Rep. McSally has a score of 48 from the Human Rights Campaign. To put that in context, all the Democratic representatives from Arizona have a score of 100, and all the other Republican representatives have a score of zero. 
A representative from the HRC explained the mixed results to us this way: generally McSally will vote in favor of workplace protections for LGBTQ people, but then will vote for broad religious exemptions that undercut those same protections.
For example, in May of 2016, McSally was one of only 29 Republican members who voted for the Maloney amendment to prohibit LGBTQ discrimination by federal contractors in military construction.
But she also voted for an amendment to the National Defense Authorization Act that would allow anti-LGBTQ discrimination in all federal agencies.
That led to accusations of intolerance, and her spokesman defended her vote: “This claim is ridiculous. Martha has been battling discrimination and shattering stereotypes her whole life. The bill in question is a $610 billion defense bill that ensures our troops have the resources and training they need to meet the growing threats to our country. You have to be pretty desperate to politicize our national security and keeping Americans safe.”
His statement was misleading. McSally didn’t just vote for the overall bill. As a member of the Armed Services Committee, she voted for the specific amendment to the bill which would permit anti-LGBTQ discrimination.
In 2012, on a survey she filled out for the Center for Arizona Policy, McSally indicated her support for a constitutional ban on same-sex marriage. She has also said many times that she believes marriage is between one man and one woman, and that same-sex marriage is a states’ rights issue.
Those are contradictory positions. One can’t simultaneously argue that a ban on same-sex marriage should be the law of the land, AND that states should be able to decide the issue for themselves.
In December of 2013, Jim Nintzel of “The Tucson Weekly” asked McSally whether she still supported the idea of the constitutional amendment. She would not answer directly, saying only that it was a hypothetical question, and that in any case she was “not planning on spending my political capital on that type of issue.”
In the fall of 2014, a federal judge ruled that Arizona’s ban on same-sex marriage was unconstitutional. Arizona’s attorney general decided not to appeal the ruling, and McSally agreed that that was a “pragmatic and reasonable decision.”
In June of 2015, when the Supreme Court ruled that same-sex marriage was protected by the Constitution, McSally reiterated that she felt it should be left up to the states to decide, but said she would respect the decision.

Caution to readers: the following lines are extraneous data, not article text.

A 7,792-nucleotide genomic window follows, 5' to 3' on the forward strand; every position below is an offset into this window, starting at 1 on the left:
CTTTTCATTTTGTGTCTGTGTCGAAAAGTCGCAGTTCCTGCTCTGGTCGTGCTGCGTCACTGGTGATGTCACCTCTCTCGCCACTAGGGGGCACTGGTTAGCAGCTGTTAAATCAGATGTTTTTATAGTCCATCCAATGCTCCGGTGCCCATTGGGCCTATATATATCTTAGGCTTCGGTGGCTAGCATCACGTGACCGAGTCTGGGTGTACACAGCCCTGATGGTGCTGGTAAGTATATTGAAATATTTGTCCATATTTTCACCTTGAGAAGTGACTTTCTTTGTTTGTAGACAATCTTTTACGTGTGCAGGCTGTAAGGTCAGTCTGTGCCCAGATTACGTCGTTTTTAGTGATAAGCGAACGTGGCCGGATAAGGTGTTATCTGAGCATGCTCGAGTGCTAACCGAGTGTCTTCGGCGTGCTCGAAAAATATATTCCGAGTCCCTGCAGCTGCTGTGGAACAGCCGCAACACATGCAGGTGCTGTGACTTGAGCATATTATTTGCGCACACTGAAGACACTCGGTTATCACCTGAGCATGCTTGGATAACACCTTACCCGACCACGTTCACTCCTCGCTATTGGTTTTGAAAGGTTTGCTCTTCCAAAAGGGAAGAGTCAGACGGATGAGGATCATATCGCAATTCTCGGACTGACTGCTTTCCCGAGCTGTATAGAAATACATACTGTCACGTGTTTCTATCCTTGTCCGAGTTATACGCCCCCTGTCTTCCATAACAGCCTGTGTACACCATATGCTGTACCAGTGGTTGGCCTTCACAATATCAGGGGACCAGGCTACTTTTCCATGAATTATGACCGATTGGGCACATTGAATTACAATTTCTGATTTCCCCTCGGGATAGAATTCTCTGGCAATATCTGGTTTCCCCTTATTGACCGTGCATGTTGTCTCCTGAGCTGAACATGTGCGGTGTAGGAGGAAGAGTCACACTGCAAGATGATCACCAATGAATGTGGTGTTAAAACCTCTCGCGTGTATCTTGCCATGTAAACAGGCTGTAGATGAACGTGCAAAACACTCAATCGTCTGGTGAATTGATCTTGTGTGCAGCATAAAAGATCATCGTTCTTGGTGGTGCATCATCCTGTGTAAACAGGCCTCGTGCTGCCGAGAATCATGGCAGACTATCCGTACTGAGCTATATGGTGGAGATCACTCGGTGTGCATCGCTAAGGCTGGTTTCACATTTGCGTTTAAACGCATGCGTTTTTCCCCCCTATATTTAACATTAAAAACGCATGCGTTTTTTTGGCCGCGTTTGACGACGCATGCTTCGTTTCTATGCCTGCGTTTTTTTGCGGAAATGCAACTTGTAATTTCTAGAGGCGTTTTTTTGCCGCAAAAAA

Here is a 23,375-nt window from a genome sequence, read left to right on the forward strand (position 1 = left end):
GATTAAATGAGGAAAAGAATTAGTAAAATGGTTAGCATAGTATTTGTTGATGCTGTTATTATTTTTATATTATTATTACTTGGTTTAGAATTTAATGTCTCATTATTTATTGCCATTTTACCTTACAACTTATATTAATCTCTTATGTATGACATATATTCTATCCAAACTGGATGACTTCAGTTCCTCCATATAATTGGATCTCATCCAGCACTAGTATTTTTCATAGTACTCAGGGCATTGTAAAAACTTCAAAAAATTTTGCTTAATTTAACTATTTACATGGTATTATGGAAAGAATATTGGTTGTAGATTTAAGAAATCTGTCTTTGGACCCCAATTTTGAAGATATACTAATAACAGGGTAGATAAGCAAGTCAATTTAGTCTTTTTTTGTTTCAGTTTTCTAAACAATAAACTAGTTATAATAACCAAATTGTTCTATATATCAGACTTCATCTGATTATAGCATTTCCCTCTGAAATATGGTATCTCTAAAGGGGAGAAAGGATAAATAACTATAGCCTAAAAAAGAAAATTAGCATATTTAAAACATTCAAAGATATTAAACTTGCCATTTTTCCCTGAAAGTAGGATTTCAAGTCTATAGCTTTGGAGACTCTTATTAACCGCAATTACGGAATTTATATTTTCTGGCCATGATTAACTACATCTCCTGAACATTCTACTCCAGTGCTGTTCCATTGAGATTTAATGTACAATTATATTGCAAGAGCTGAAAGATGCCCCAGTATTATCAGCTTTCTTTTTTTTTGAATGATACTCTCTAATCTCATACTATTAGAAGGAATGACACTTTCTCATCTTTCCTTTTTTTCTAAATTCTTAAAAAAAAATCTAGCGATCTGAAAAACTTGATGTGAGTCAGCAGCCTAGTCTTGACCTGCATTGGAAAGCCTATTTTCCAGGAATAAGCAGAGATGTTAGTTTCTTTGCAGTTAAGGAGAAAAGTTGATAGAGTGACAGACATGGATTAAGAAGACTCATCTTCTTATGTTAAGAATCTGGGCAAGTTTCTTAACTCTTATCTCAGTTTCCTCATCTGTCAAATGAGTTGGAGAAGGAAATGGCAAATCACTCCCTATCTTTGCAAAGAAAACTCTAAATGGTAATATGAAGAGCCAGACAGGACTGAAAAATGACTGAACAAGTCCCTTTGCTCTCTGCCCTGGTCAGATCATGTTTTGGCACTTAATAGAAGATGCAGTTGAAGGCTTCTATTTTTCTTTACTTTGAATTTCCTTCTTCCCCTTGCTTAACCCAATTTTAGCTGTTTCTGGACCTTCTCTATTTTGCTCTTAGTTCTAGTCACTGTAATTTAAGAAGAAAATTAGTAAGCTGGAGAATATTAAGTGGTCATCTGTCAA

Currently, callers to McSally’s office who ask where she stands on this issue are told, “I don’t know.” McSally Take a Stand has asked McSally to keep her staff informed of her positions on this and other issues so that they can provide correct responses to constituent questions. MTS has also asked McSally (through her District Director) to update her responses to the 2012 Center for Arizona Policy survey, so that her constituents will have an accurate understanding of her views. McSally has not responded to that request.
On the subject of protection for transgender children in schools, McSally has given different answers to different audiences.
At her February 2017 town hall in Sahuarita, the mother of a transgender child asked McSally what she would do to protect transgender children in light of President Trump’s rescission of Title IX protections for them. McSally said she approved of President Trump’s decision, because the extension of protections to transgender children represented “federal overreach” and the issue is “best managed at the state level.”
She went on to imply that other children needed protection from transgender children. The audience reacted angrily to that suggestion.
The issue came up again several weeks later, while McSally was talking to La Cienega High School students. She again said that she thought the issue should be resolved locally; she didn’t tell these young people, however, that she thought they might need protection from the transgender youth in their midst. Instead, she shifted topics to gay rights in general, saying, “Regardless of who you are and who you love, you should be given every opportunity in this country.” She then claimed that she had “fought for” gay rights in Congress. It’s unclear what she meant by that.